Clearly the H1 elements could have been placed in the grid directly. However, the containers will come really handy when I explain the explicit placement of grid-items later in this tutorial.
The cool thing about the CSS Grid is that because it is CSS (duh!) it can be easily redefined at any breakpoint. In the above example the grid is changed to take advantage of the increased width at (above) the 476px breakpoint — for screens with a minimum width of 476px three columns have been specified. There the grid-items are auto-placed in the new structure.
Grid-items are automatically placed in empty grid cells according to their order in the HTML. The auto placement intelligence of CSS Grid is a great help. We will talk about the placement of items in more detail later in this tutorial. First, let's add some grid gutter!
Bye bye orange block — hello grid structure! A gutter can be inserted between grid columns and / or grid rows with the grid-gap property.
Form small screens this is 2px, both between the columns and rows. For larger screens, above 992px, this is increased to 8px.
Being able to define an explicit gutter between the elements is one of the big advantages over flexbox or float-based layout methods. As can be seen in the code box above, just two simple lines of CSS on the grid parent (container) are needed to create a consistent space between the grid items.
A very different approach compared to the older methods where you had to specify a space (margin) on the element. Which would come with some problems such as unwanted space at the edges of the of the grid. This space then had to be removed on that specific element...but when the elements wrap at smaller screens a different element would sit at the end...creating a 'chasing space' type of nightmare.
When is comes to creating consistent space between items, Grid beats any other layout method hands down.
Flexbox has the 'space between' property but this space varies with the available display width and does not create a consistent gutter.
Now we can control the gutter, let's move on to creating columns and rows of different sizes.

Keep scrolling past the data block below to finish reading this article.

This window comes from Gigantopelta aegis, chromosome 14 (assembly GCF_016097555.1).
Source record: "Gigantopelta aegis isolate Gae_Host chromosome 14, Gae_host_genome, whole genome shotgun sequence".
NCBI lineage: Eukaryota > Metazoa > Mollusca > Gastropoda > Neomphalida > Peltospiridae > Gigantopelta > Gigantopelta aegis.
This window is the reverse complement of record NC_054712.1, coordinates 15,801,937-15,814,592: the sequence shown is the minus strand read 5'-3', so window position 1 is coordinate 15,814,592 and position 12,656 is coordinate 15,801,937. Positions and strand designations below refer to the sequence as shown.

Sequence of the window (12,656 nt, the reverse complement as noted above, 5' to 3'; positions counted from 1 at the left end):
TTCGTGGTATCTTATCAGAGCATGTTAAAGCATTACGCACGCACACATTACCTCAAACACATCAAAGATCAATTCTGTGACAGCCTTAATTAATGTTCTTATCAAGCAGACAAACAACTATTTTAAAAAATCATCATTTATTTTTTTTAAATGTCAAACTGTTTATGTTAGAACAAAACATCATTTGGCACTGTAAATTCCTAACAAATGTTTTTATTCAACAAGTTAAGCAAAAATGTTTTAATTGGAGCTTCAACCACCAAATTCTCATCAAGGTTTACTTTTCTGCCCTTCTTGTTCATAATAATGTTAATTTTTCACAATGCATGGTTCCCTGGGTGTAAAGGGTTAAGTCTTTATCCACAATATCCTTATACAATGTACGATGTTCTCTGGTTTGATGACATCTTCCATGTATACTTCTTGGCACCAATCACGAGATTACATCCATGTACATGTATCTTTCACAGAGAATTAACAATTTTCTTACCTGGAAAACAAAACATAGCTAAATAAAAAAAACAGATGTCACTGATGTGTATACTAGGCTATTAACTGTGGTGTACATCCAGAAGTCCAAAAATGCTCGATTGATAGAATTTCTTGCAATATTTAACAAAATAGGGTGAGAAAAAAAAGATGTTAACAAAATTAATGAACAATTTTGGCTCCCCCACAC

A grid track is either a full row, or a column: both A - C and B - E are examples of tracks in the grid above.
The size (height or width) of a track can be defined in a number of different units. We started the tutorial by not specifying a specific width for the columns, having them default to auto. In this scenario the browser will automatically size them based upon their contents, a column with more content gets more of the available display space. Since all grid items have the exact same amount of content, the space was divided equally.
In this demo the second row gets a (fixed) pixel height of 100px. This makes the middle row (or bottom row on wider screens) taller than the other row(s) which still take up the same space as before.
Above the second (476px) breakpoint, the second column gets the same 100px value. The two other columns automatically take up the rest of the space, making them wider than the middle one.
The track sizes can be defined in the same units — pixels (px), percentages (%) and viewport sizes (vh, vw) — that have already been available for other CSS properties such as margin and padding. However, there is also a new unit kid on the grid that is creating quite some excitement!
I believe one of the 1st people to write about this and come up with the abstraction here was Dave Ellis, a Leeds based web designer. Other, more famous, designers have been ranting and writing about this as well. Brad Frost, for example, wrote an excellent piece labeled, trouble in framework paradise. CSS Grid is totally different, but will it change this? I think it will, let's get into it!
The new fr unit represents a fraction of the remaining free space in the grid container. The word 'remaining' is an important one here — first all the specifically defined space such as 100px or 20% is allocated. Then, if any space remains, it will go to the tracks using a fr unit.
This space is proportionally divided between the 'fr tracks' according to the number of fr's. In the above example the first column gets 1 out of the available 4 parts on small screens. At screens wider than 476px we again use a 3 column grid, making both the 1st and second column 25% wide (1 out of 4) and the third column 50% (2 out of 4).
All types of cool stuff can be done using the 1fr unit as we will see later in this tutorial. For now the takeaway is that this new unit is giving us an easier way to create advanced responsive layouts, without entering in complex calculations.
Up to now we have only been working with the grid parent, leaving the items to do their automatic thing. But, the placement of each grid item can be controlled in exact detail. Next let's see how that works.